The Lawyer Africa Elite 2014 features an in-depth look at 46 leading independent firms’ strategies in 15 key sub-Saharan jurisdictions, as well as the views of in-house counsel from some of Africa’s largest companies... Read more
This year, The Lawyer’s annual ranking of the largest UK law firms by turnover is available as an interactive, digital benchmarking tool. For the first time this will allow you to manipulate each data set against the metrics of your choice.
Tom Picton-Phillips of the mis-named County Court Users Association (the debt recovery association?) is not doing his members' interests any favours by advocating in his article 'Courting executive status' (The Lawyer 21 March) that plaintiffs in child custody and personal injury actions should pay the full cost of their use of the courts, rather than have those costs "subsidised" by his members' clients' fees for debt recovery work.
At present, with court fees covering only about two thirds of the cost of running the courts, no litigants are subsidising other litigants.
The real issue is whether the courts should aim to be self-financing at all and whether our civil justice system should be regarded as a public service because it is in the wider interests of society and the rule of law for civil disputes to be resolved through the courts.
If court fees are charged solely on the basis of the amount of court resources particular cases use, access to the civil courts will be even more restricted to the legally aided and the rich than at present and too many citizens will either be unable to pursue good claims at all, or will have to resolve them outside the courts. While the development of mediation and similar services is generally to be welcomed, citizens should not be obliged to use these services only because our civil justice system has priced itself out of their reach.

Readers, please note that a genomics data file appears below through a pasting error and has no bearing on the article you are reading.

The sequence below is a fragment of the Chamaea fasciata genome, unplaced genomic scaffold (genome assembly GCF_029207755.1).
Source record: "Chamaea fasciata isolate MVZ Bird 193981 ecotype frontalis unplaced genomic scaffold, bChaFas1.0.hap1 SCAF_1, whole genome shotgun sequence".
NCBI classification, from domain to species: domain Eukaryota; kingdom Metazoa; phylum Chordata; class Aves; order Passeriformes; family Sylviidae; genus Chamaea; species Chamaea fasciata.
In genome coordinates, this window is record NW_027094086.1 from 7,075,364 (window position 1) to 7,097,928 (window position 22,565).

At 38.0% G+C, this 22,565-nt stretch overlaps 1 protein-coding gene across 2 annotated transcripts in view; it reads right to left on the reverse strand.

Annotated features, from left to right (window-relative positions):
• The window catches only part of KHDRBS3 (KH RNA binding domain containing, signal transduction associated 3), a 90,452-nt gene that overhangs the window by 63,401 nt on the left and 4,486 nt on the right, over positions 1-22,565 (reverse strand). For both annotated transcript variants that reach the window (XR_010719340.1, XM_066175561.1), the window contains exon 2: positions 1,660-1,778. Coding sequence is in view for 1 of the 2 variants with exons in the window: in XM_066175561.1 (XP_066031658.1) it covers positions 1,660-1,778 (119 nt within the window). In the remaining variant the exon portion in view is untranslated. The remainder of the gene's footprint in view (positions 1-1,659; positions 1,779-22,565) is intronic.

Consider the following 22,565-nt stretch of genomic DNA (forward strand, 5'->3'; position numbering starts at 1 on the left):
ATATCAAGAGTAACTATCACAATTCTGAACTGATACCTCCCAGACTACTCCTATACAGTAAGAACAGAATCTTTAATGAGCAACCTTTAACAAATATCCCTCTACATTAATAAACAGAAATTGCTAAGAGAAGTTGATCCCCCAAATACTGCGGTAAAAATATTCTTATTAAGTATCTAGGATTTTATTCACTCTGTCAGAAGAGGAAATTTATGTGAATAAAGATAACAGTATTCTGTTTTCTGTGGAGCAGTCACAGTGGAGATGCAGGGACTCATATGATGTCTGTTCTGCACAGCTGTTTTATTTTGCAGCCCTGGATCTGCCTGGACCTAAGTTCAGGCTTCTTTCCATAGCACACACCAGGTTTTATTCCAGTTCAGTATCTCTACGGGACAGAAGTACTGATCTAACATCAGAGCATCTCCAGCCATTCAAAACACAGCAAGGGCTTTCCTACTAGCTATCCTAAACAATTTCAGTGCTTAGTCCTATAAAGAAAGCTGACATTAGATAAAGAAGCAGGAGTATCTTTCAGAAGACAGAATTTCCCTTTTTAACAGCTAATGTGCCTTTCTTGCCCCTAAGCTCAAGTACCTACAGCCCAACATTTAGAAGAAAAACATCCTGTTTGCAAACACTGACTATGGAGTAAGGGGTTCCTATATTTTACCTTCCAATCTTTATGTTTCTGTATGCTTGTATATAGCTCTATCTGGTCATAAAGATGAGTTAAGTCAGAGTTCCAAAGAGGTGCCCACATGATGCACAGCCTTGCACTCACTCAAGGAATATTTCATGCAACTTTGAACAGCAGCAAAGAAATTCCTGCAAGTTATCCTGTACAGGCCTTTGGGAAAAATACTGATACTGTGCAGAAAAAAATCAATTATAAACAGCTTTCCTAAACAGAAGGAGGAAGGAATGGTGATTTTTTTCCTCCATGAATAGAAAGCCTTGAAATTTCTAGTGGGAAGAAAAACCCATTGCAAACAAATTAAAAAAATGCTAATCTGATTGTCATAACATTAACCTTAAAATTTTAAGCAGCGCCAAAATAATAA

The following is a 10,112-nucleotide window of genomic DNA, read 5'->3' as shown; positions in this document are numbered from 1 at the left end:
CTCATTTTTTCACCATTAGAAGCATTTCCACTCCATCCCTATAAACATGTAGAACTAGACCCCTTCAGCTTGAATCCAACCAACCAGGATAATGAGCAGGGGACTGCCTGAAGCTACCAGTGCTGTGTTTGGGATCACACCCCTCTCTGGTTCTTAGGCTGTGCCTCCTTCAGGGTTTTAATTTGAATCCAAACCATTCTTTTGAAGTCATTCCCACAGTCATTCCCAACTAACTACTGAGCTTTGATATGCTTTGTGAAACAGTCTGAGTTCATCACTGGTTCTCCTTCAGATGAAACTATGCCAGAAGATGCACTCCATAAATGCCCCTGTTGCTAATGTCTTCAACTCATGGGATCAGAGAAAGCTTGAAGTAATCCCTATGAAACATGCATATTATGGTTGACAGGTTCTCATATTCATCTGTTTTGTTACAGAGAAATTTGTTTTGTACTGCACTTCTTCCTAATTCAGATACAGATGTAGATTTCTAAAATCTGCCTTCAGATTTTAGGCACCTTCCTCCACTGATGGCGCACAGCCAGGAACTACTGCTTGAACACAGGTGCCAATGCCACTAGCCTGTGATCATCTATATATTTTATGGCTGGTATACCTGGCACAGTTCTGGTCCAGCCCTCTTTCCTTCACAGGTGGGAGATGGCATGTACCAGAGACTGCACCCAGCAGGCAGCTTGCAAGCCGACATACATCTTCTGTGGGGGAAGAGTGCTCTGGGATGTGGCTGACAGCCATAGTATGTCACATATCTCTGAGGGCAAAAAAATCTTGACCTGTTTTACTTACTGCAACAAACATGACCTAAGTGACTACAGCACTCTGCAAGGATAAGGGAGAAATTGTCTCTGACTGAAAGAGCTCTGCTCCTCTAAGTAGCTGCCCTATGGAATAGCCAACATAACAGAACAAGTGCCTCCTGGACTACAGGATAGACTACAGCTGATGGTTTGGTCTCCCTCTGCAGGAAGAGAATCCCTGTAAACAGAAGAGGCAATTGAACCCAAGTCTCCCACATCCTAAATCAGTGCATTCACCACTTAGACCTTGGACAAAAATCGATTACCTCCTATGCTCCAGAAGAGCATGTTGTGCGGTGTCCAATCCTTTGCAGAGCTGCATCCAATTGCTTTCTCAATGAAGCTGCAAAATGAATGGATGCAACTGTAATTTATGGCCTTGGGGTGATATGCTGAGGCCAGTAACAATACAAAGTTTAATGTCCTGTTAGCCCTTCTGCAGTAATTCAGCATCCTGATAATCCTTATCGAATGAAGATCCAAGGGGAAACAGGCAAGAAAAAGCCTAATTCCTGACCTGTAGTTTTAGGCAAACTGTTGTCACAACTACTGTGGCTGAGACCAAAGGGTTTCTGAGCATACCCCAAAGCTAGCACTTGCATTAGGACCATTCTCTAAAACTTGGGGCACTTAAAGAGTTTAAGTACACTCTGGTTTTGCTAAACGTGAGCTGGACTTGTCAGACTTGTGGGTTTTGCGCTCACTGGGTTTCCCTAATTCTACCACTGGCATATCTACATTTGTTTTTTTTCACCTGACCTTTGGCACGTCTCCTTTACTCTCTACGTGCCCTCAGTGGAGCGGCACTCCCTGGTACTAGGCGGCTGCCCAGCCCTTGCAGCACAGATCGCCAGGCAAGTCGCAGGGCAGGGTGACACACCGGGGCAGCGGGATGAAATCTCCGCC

If the principle of self-financing was pushed to its ultimate conclusion, the CPS and defendants in criminal cases should also be charged for their use of the courts. Based on Mr Phillips arguments, that might improve the quality and speed at which justice is dispensed. Surely we would not pursue the principle that far.
There may well be very good arguments for developing a streamlined and cost-effective debt recovery system, but not at the expense of impeding access to justice for others whose disputes should be resolved through the courts.